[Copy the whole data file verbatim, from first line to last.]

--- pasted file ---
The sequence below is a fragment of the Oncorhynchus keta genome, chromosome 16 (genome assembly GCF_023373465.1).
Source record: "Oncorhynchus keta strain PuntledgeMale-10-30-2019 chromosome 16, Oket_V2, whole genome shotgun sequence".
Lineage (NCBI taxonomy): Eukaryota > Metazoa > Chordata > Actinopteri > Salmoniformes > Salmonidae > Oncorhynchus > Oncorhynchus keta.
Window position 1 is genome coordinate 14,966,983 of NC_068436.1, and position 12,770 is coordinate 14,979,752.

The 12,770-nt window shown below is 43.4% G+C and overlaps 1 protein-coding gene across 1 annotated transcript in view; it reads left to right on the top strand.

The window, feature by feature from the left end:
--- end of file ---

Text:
The sequence below is a fragment of the Oncorhynchus keta genome, chromosome 16 (genome assembly GCF_023373465.1).
Source record: "Oncorhynchus keta strain PuntledgeMale-10-30-2019 chromosome 16, Oket_V2, whole genome shotgun sequence".
Lineage (NCBI taxonomy): Eukaryota > Metazoa > Chordata > Actinopteri > Salmoniformes > Salmonidae > Oncorhynchus > Oncorhynchus keta.
Window position 1 is genome coordinate 14,966,983 of NC_068436.1, and position 12,770 is coordinate 14,979,752.

The 12,770-nt window shown below is 43.4% G+C and overlaps 1 protein-coding gene across 1 annotated transcript in view; it reads left to right on the top strand.

The window, feature by feature from the left end: